Real-time measurement of particulate matter deposition in the lung

Biomarkers. May-Jun 2006;11(3):221-32. doi: 10.1080/13547500600648523.

Abstract

Air pollution and cigarette smoke are recognized health risks. A method was developed for the measurement of the deposition fraction (DF) of polydisperse particulate matter (PM) in human airways. Ten normal volunteers [three females, age range 18-67 years, mean age (SD) 43.9 (14)] made single breath exhalations after inhalation to total lung capacity. The exhaled breath was diverted to a multichannel laser diffraction chamber where the particulate profiler measured 0.3 - 1.0-microm particles. DF was inversely related to expiration flow-rate, 0.69 (0.02) at 4 l min-1 and 0.5 (0.01) at 13 l min-1, respectively (p<0.05), and was influenced by the inhalation flow-rate [0.70 (0.02) at 3 l min-1 and 0.59 (0.02) at 13 l min-1, respectively (p<0.05)], while no differences were found between nasal and oral inhalation (0.68 (0.05) versus 0.67 (0.06), p>0.05). Higher breath holding times were associated with elevated DF [0.74 (0.02) at 20 s, and 0.62 (0.05) without breath holding (p<0.01)]. When the expiratory flow was controlled and the breath hold time standardized, DF was reproducible (CV = 4.85%). PM can be measured in the exhaled breath and its DF can be quantified using a portable device. These methods may be useful in studies investigating the health effects of air pollution and tobacco smoke.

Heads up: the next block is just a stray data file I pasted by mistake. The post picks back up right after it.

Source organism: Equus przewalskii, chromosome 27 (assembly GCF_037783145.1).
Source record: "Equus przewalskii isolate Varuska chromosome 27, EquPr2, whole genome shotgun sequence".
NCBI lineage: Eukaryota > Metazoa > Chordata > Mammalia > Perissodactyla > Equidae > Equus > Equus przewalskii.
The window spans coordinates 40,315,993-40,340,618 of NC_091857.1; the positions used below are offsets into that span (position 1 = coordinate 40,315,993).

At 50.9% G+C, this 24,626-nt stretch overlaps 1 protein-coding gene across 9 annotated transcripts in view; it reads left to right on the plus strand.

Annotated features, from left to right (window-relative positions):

Publication types

  • Research Support, Non-U.S. Gov't

MeSH terms

  • Adolescent
  • Adsorption
  • Adult
  • Aged
  • Air Pollutants / pharmacokinetics
  • Exhalation
  • Female
  • Humans
  • Inhalation
  • Lung / metabolism*
  • Methods
  • Middle Aged
  • Research Design
  • Smoking / adverse effects*
  • Tobacco Smoke Pollution / analysis*

Substances

  • Air Pollutants
  • Tobacco Smoke Pollution